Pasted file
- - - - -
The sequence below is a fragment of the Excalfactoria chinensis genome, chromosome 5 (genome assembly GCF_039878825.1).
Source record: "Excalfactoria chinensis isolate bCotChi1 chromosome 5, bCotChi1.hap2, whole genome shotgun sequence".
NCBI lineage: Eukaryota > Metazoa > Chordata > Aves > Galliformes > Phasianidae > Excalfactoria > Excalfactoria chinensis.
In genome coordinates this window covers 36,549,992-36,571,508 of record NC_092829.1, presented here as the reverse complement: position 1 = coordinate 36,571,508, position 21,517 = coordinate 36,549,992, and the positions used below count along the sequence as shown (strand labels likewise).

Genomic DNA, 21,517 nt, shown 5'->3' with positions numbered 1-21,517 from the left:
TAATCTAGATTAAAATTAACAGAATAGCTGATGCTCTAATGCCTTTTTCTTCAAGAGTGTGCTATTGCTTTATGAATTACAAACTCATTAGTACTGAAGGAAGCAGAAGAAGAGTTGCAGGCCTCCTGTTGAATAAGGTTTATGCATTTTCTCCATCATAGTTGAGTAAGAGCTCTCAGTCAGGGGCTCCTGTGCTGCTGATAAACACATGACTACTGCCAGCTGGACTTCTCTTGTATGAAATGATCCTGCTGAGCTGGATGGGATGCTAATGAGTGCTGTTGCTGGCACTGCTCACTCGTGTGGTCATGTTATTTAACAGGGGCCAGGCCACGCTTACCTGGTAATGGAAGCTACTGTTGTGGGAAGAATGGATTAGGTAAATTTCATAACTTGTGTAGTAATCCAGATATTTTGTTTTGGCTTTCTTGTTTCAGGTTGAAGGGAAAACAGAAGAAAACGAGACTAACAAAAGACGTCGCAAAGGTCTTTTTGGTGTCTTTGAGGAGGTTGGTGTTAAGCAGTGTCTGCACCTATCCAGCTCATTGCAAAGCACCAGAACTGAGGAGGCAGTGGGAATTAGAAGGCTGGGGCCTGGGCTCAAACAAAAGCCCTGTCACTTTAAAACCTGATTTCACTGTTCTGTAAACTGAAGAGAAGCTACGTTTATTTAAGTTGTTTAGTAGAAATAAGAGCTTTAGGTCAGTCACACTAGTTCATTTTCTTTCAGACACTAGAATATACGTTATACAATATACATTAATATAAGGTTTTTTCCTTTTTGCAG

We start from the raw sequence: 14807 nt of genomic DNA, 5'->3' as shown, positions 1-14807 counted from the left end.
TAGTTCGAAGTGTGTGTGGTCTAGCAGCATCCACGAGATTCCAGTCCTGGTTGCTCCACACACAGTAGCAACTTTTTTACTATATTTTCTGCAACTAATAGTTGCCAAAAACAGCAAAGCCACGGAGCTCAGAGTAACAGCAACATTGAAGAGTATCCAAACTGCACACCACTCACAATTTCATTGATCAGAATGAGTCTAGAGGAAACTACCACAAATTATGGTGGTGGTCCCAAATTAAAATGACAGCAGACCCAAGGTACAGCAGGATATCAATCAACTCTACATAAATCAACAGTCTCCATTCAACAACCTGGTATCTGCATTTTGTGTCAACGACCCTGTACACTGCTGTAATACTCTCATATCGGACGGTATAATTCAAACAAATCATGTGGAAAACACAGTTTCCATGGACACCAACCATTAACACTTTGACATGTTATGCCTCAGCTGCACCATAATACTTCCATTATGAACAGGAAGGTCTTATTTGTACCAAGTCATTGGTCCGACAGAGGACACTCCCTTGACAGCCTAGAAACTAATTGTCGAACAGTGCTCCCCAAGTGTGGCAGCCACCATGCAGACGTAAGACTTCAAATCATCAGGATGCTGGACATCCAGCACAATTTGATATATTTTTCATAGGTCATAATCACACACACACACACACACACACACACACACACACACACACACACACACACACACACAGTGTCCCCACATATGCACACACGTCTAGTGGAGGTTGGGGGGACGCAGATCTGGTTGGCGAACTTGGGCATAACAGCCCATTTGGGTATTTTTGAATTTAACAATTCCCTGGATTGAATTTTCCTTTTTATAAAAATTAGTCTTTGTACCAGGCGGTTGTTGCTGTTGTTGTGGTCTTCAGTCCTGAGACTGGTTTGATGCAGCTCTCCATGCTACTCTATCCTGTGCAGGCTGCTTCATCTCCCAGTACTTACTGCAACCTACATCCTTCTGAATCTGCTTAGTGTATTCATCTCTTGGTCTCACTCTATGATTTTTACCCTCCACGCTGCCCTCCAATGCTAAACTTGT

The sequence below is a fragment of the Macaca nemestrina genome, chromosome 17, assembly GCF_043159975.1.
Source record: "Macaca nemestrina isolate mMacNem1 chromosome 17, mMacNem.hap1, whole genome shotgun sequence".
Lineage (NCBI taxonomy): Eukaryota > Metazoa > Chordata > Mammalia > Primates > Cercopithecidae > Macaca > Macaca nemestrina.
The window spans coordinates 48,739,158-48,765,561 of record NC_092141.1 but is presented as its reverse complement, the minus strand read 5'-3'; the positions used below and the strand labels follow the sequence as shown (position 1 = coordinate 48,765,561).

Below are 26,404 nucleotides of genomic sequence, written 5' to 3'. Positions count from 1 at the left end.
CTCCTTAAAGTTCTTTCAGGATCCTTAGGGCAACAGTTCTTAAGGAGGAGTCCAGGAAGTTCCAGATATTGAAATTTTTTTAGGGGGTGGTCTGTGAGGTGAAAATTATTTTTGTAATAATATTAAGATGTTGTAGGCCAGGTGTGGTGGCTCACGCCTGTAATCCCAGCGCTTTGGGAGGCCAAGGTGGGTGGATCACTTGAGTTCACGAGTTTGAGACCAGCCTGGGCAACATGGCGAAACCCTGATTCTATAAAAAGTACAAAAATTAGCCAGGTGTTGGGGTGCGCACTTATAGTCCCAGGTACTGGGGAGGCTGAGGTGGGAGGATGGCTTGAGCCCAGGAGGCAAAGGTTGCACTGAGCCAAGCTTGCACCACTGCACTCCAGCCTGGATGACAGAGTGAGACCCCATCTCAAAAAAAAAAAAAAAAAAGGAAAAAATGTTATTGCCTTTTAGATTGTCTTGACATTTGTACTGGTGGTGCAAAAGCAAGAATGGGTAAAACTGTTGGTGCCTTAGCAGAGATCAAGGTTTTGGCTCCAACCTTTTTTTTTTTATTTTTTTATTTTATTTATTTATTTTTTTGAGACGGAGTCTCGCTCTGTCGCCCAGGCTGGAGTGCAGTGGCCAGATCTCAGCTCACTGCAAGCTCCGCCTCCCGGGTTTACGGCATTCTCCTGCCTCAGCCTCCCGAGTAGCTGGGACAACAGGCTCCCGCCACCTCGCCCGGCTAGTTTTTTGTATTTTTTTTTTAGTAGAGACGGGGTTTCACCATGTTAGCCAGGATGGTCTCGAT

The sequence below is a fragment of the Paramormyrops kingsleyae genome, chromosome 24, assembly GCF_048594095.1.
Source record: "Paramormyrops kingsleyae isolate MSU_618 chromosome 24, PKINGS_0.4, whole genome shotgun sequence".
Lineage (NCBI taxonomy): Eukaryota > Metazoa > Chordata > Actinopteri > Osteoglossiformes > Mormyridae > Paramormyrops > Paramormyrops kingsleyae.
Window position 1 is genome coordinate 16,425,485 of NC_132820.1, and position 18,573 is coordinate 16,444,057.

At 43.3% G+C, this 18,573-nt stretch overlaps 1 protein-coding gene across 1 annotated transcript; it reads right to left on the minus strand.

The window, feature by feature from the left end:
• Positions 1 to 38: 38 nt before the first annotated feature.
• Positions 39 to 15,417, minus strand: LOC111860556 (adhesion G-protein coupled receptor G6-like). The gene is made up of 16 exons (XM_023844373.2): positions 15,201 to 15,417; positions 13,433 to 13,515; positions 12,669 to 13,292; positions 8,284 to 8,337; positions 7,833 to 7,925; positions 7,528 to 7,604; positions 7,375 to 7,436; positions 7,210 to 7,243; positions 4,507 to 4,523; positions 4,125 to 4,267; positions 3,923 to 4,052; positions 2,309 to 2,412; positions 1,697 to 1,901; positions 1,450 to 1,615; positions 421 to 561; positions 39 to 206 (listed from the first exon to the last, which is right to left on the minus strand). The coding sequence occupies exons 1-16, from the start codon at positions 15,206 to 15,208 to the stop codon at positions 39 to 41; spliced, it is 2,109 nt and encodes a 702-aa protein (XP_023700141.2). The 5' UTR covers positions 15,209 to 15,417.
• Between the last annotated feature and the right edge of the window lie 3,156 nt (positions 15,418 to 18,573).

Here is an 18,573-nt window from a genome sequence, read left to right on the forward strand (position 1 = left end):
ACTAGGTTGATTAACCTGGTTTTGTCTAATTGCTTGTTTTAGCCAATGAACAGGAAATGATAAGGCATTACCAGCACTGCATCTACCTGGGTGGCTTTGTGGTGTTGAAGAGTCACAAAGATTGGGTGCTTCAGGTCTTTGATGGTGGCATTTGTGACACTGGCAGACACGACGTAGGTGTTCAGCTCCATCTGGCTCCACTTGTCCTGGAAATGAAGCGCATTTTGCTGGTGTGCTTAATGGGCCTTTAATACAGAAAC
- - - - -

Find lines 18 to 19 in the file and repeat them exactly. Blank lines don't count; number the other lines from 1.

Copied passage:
Window position 1 is genome coordinate 16,425,485 of NC_132820.1, and position 18,573 is coordinate 16,444,057.

At 43.3% G+C, this 18,573-nt stretch overlaps 1 protein-coding gene across 1 annotated transcript; it reads right to left on the minus strand.